• The reproductive slant. We have UNWED mothers, carrying a baby TO TERM, and BREEDS—along with HAO clued with a cartoon for preschoolers and Pooh’s friend EEYORE, for those solvers who have been reproductive in the last few years.


Updated Tuesday morning:

Gail Grabowski’s CrosSynergy/Washington Post puzzle, “Needing a Lift”—Janie’s review

Each of today’s three grid-spanning theme phrases begins with a word that’s synonymous with “sad,” but none is actually about being “sad,” and two of them are likely to provide the kind of “lift” suggested by the title if you are “sad.” That sad said…:

  • 17A. [Classic 1867 dance melody] BLUE DANUBE WALTZ. I think I’ll always associate that piece of music with 2001: A Space Odyssey, the docking sequence. Listening to the orchestration of that VOYAGE [It's a trip] still gives me a lift!
  • 37A. [Desirable deal in financial aid] LOW INTEREST LOAN. Financial phrases tend to be on the dusty side, but securing this particular kind of product has to be a happy-making experience for the applicant. So thumbs up.
  • 57A. [Knocked out, in the ring] DOWN FOR THE COUNT. Well, not a happy-making position for the one what took the punch, but definitely a moment of relief for the victor. Guess the effect of this colorful phrase is kind of a split decision.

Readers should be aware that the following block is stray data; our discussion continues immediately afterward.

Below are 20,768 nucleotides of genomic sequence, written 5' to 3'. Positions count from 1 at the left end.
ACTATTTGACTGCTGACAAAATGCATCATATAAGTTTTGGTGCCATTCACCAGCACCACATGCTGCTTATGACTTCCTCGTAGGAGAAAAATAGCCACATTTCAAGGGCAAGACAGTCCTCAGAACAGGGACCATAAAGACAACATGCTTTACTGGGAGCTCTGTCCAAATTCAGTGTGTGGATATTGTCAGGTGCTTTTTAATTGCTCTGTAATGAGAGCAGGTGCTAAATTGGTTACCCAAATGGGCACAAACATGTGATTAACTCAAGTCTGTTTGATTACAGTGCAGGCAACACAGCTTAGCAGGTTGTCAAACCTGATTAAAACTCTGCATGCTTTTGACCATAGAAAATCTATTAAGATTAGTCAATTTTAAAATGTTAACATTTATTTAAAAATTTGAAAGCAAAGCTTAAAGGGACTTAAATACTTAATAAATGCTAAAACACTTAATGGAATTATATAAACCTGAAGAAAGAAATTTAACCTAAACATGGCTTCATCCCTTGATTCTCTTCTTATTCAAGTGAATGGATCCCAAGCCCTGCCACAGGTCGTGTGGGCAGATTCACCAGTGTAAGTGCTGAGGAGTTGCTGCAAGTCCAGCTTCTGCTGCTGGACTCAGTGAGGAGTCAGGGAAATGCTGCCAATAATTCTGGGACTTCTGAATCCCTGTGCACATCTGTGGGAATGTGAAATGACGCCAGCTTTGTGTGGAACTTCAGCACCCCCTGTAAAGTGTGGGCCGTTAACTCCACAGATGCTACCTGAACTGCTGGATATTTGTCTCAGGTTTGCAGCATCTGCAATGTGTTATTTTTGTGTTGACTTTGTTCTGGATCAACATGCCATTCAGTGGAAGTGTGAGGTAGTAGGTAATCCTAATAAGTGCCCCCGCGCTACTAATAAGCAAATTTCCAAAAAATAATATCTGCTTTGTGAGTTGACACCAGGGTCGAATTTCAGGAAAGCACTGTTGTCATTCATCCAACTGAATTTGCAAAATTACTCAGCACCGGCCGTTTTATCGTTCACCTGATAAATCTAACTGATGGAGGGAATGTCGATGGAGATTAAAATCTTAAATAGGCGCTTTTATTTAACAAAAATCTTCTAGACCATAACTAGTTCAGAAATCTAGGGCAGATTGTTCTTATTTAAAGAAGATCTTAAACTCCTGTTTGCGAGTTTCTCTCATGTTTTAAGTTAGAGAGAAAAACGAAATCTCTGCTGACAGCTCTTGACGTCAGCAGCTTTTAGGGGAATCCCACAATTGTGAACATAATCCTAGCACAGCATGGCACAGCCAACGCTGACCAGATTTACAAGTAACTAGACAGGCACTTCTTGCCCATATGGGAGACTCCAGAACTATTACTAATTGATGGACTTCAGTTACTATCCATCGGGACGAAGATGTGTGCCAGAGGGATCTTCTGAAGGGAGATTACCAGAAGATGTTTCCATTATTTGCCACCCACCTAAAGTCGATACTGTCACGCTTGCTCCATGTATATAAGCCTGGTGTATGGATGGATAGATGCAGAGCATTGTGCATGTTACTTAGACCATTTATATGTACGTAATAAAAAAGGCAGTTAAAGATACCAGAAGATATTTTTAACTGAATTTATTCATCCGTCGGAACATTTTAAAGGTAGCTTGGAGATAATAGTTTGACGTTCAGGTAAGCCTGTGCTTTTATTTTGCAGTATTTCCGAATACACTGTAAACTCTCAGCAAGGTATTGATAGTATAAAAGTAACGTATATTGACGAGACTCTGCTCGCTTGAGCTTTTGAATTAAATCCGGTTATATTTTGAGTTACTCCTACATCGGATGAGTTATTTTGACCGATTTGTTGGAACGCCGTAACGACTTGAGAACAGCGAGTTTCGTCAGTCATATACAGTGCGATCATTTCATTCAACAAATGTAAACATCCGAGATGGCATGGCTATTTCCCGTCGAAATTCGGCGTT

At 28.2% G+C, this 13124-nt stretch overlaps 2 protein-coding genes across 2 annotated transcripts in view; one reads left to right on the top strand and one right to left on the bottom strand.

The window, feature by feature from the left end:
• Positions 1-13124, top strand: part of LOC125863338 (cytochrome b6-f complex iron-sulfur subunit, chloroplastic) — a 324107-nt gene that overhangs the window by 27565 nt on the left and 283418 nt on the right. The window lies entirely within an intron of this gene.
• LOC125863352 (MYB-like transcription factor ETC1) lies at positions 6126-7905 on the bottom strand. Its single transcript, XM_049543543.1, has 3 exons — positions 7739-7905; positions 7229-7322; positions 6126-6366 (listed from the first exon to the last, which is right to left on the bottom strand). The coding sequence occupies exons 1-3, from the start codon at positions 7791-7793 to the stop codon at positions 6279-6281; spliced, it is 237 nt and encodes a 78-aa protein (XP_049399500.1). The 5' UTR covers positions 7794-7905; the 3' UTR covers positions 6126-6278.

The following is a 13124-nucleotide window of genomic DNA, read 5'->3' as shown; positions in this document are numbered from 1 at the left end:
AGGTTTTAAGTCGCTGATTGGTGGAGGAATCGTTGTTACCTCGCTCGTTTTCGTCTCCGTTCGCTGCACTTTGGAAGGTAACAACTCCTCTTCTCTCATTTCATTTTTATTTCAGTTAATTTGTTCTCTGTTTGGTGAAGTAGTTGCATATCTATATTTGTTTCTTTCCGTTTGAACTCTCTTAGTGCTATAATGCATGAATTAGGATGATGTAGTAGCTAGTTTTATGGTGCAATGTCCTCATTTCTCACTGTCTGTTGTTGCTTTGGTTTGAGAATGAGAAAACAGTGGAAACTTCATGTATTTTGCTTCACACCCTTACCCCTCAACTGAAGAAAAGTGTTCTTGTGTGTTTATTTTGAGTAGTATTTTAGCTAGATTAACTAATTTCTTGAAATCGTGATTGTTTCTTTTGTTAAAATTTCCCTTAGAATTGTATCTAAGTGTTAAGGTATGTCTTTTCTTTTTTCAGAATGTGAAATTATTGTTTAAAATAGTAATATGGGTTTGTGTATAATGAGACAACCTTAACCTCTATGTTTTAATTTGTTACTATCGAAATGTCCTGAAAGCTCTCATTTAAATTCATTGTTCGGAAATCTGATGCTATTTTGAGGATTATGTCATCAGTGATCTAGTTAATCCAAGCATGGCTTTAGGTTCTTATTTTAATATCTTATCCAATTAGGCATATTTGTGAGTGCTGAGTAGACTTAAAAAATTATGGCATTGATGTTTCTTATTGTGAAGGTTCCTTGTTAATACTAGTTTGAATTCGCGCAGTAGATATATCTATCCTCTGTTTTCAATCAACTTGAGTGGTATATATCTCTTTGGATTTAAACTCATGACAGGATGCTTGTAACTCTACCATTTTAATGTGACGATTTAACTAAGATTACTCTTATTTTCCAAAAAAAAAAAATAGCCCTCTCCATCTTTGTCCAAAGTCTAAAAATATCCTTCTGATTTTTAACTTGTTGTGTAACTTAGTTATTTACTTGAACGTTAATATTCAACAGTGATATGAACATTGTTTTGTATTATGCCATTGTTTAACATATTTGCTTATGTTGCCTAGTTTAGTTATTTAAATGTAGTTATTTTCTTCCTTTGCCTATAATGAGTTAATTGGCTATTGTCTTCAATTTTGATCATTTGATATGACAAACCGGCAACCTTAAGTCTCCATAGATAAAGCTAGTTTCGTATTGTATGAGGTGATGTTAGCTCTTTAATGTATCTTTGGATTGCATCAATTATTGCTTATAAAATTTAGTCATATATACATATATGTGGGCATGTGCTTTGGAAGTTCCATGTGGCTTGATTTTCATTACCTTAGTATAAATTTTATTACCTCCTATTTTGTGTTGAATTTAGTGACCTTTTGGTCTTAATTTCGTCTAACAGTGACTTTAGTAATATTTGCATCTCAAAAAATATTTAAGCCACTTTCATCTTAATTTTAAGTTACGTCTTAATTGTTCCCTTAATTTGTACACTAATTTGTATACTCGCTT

There’s a lot of nice non-theme fill here, too, though I wish more of the cluing were on a par with it and less direct, e.g., THREE-CAR [Like a large garage], RYE GRASS [Wimbledon surface] and HYDROGEN [Element in water]. Gail’s cluing-with-a-wordplay-bent succeeds well with [Jumps in a rink] for TOE LOOPS (where “jumps” is a noun and not a verb), [Stable kid] for COLT (where “stable” is a place and not a description of temperament) and [Safe location] for WALL (where “safe” is a noun and not an adjective). More cluing like this, please!

There’s a lot of fill that can be tied together, which keeps the puzzle “tight.” Just in time for the Masters Tournament, we’ve got a pair for fans of Woods and woods-and-irons with GOLF [Kind of cart or club] and BOGEY [It's just over par]. And there’s a cluster of musical fill with SONGS [iTunes downloads], ARIA [Operatic piece], [Grand Ole ___ ] OPRY, OPUS [Numbered composition], and ADAGIO [Slowly, to Schubert]. For those who are more word-focused, there’s ELIA [Lamb's pen name] and ODE [Dedicated verse] and PSALM [Old Testament poem].

A GALA is a [Major function] where some may choose to REVEL [Whoop it up]. These days, even the fanciest of occasions is sometimes held under a TENT [Pitched enclosure]. Have a grand night out but please, no MELEES [Confusing scuffles]. Is there a SNOB [Nose-in-the-air sort] in the midst? He’s probably also the one who’s observing the scene with a SNEER [Contemptuous look].

BABIES [Stroller riders] may, at times, let out a YOWL [Cry of distress], but still, we tend to ADORE ‘em. And let’s hear it for the colloquial “SEE?” [What did I tell you?"] and “I’LL BE!” ["Would you look at that!"]. Nuthin’ HO-HUM ’bout that!